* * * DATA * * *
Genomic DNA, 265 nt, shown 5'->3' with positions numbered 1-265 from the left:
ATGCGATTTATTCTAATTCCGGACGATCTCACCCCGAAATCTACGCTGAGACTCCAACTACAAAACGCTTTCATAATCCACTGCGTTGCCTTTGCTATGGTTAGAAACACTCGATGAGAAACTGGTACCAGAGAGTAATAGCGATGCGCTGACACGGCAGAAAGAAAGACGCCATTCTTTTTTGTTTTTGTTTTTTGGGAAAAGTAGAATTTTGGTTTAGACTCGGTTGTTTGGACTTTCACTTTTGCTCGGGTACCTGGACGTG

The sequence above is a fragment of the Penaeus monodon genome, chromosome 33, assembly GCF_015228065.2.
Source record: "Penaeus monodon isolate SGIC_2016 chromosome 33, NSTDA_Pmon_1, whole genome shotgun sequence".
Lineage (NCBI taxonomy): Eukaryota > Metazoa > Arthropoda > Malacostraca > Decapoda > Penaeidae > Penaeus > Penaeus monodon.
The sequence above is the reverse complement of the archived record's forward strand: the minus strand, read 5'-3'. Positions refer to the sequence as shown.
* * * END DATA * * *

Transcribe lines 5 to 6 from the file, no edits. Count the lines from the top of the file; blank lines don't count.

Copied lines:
Lineage (NCBI taxonomy): Eukaryota > Metazoa > Arthropoda > Malacostraca > Decapoda > Penaeidae > Penaeus > Penaeus monodon.
The sequence above is the reverse complement of the archived record's forward strand: the minus strand, read 5'-3'. Positions refer to the sequence as shown.